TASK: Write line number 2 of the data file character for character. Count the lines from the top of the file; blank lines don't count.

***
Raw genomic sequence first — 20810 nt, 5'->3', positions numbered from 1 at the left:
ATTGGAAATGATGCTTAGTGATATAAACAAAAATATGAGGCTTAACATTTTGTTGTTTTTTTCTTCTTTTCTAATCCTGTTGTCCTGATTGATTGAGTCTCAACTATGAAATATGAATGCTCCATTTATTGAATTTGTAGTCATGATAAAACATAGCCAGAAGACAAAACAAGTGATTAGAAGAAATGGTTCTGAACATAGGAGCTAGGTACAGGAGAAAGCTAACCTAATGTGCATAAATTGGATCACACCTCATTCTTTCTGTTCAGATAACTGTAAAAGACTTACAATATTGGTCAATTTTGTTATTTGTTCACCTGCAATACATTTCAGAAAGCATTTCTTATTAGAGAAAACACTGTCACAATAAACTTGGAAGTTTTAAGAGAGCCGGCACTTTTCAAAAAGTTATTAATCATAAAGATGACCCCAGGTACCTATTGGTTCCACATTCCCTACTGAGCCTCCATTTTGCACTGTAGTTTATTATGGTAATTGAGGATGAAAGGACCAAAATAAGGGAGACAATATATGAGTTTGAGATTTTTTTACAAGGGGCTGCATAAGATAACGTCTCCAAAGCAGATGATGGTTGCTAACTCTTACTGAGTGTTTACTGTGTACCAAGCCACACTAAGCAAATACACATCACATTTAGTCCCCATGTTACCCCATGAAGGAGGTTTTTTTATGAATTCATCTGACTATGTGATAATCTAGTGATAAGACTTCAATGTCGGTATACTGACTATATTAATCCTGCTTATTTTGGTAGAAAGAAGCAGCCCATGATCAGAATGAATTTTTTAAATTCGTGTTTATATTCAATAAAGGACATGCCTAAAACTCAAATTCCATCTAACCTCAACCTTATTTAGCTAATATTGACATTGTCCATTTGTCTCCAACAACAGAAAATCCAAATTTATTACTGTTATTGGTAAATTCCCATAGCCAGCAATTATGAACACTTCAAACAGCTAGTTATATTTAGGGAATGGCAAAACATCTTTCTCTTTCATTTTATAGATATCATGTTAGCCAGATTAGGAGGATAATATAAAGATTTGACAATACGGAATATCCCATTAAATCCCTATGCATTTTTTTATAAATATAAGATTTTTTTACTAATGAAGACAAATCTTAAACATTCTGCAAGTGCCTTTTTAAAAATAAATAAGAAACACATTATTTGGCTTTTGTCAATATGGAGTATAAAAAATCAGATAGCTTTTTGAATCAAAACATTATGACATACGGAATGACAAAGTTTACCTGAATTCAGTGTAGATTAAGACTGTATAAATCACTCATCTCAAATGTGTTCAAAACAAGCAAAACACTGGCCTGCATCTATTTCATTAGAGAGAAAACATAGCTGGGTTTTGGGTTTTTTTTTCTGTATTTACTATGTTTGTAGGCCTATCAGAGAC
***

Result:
ATTGGAAATGATGCTTAGTGATATAAACAAAAATATGAGGCTTAACATTTTGTTGTTTTTTTCTTCTTTTCTAATCCTGTTGTCCTGATTGATTGAGTCTCAACTATGAAATATGAATGCTCCATTTATTGAATTTGTAGTCATGATAAAACATAGCCAGAAGACAAAACAAGTGATTAGAAGAAATGGTTCTGAACATAGGAGCTAGGTACAGGAGAAAGCTAACCTAATGTGCATAAATTGGATCACACCTCATTCTTTCTGTTCAGATAACTGTAAAAGACTTACAATATTGGTCAATTTTGTTATTTGTTCACCTGCAATACATTTCAGAAAGCATTTCTTATTAGAGAAAACACTGTCACAATAAACTTGGAAGTTTTAAGAGAGCCGGCACTTTTCAAAAAGTTATTAATCATAAAGATGACCCCAGGTACCTATTGGTTCCACATTCCCTACTGAGCCTCCATTTTGCACTGTAGTTTATTATGGTAATTGAGGATGAAAGGACCAAAATAAGGGAGACAATATATGAGTTTGAGATTTTTTTACAAGGGGCTGCATAAGATAACGTCTCCAAAGCAGATGATGGTTGCTAACTCTTACTGAGTGTTTACTGTGTACCAAGCCACACTAAGCAAATACACATCACATTTAGTCCCCATGTTACCCCATGAAGGAGGTTTTTTTATGAATTCATCTGACTATGTGATAATCTAGTGATAAGACTTCAATGTCGGTATACTGACTATATTAATCCTGCTTATTTTGGTAGAAAGAAGCAGCCCATGATCAGAATGAATTTTTTAAATTCGTGTTTATATTCAATAAAGGACATGCCTAAAACTCAAATTCCATCTAACCTCAACCTTATTTAGCTAATATTGACATTGTCCATTTGTCTCCAACAACAGAAAATCCAAATTTATTACTGTTATTGGTAAATTCCCATAGCCAGCAATTATGAACACTTCAAACAGCTAGTTATATTTAGGGAATGGCAAAACATCTTTCTCTTTCATTTTATAGATATCATGTTAGCCAGATTAGGAGGATAATATAAAGATTTGACAATACGGAATATCCCATTAAATCCCTATGCATTTTTTTATAAATATAAGATTTTTTTACTAATGAAGACAAATCTTAAACATTCTGCAAGTGCCTTTTTAAAAATAAATAAGAAACACATTATTTGGCTTTTGTCAATATGGAGTATAAAAAATCAGATAGCTTTTTGAATCAAAACATTATGACATACGGAATGACAAAGTTTACCTGAATTCAGTGTAGATTAAGACTGTATAAATCACTCATCTCAAATGTGTTCAAAACAAGCAAAACACTGGCCTGCATCTATTTCATTAGAGAGAAAACATAGCTGGGTTTTGGGTTTTTTTTTCTGTATTTACTATGTTTGTAGGCCTATCAGAGAC